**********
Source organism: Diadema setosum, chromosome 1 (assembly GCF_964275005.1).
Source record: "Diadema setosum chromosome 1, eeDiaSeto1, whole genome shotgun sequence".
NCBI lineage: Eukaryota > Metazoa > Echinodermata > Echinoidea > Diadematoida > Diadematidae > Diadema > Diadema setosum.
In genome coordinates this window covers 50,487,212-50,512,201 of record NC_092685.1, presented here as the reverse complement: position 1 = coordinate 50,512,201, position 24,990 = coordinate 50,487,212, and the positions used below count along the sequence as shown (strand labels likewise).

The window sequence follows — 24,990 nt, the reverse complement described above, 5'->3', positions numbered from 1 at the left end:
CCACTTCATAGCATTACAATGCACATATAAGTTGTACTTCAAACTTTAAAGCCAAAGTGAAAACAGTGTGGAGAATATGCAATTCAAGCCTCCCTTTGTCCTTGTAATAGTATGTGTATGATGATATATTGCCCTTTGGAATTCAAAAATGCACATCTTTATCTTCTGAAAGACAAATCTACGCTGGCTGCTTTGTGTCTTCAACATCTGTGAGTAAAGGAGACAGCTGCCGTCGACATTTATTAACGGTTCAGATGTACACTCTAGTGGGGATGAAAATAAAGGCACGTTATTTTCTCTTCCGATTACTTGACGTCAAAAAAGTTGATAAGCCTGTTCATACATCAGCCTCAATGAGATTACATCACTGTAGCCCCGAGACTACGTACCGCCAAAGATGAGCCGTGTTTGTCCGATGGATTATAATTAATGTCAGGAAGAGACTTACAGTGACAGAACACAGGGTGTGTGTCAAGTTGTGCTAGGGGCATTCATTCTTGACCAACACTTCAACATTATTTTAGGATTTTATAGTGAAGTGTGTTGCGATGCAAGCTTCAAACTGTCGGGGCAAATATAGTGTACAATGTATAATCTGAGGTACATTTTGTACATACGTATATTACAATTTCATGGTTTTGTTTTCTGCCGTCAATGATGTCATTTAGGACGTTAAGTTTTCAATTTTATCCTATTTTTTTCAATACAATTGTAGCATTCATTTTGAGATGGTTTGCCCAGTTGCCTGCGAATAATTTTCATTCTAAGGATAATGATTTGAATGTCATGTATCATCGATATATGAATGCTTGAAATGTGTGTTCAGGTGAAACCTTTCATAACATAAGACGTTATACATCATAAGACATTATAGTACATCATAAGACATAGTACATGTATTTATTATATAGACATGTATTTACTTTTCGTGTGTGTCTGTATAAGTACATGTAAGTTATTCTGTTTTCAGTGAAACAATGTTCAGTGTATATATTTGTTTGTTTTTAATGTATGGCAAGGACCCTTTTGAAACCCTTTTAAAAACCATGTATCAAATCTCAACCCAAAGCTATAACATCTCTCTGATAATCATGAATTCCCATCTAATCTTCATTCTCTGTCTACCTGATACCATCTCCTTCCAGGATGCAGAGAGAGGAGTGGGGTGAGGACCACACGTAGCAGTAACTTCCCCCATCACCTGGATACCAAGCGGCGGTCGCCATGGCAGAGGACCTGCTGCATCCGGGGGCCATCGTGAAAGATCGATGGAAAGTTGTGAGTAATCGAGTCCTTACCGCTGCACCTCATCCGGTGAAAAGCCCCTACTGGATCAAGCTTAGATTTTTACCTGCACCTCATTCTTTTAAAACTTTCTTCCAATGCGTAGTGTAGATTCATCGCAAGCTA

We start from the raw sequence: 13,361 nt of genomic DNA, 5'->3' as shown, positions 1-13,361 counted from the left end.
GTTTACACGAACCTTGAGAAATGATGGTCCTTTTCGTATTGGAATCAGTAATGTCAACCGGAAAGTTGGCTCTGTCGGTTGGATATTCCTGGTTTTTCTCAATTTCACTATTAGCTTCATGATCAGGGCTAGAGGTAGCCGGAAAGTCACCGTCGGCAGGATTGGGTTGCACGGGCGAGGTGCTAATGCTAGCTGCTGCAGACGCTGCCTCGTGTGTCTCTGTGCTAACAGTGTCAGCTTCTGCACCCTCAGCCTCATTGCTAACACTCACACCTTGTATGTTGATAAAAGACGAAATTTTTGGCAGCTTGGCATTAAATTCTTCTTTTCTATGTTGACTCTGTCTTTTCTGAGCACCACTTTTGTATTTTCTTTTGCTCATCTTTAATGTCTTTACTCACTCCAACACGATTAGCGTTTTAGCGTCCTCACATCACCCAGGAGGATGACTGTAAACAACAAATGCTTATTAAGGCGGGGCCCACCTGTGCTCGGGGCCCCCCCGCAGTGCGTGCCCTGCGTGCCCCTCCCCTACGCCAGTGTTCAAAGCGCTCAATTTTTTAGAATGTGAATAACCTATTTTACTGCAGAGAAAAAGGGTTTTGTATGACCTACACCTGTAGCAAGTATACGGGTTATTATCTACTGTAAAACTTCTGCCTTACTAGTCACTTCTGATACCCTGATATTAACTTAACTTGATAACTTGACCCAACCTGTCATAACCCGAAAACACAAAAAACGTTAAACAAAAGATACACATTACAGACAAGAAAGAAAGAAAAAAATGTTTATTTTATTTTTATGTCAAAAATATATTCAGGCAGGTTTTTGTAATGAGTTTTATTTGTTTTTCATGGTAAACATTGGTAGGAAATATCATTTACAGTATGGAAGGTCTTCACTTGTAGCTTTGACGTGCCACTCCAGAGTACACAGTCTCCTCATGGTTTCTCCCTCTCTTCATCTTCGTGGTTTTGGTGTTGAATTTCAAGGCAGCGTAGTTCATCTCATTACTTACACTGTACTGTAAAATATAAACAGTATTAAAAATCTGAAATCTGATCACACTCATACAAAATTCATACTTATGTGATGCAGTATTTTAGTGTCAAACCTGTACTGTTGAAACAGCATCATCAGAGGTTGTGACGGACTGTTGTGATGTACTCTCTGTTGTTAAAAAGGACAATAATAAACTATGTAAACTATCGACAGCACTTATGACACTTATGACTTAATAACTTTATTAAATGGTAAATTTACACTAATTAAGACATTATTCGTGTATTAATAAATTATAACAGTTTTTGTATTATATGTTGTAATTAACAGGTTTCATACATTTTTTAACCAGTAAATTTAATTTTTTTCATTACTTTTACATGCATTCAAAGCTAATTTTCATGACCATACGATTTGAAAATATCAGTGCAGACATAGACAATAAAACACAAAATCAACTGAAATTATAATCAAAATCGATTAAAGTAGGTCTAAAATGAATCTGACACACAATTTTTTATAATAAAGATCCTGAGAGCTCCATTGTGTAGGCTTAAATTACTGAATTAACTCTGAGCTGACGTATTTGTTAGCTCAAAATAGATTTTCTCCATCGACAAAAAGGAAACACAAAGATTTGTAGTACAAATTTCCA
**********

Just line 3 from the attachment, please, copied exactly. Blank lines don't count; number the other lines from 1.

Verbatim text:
NCBI lineage: Eukaryota > Metazoa > Echinodermata > Echinoidea > Diadematoida > Diadematidae > Diadema > Diadema setosum.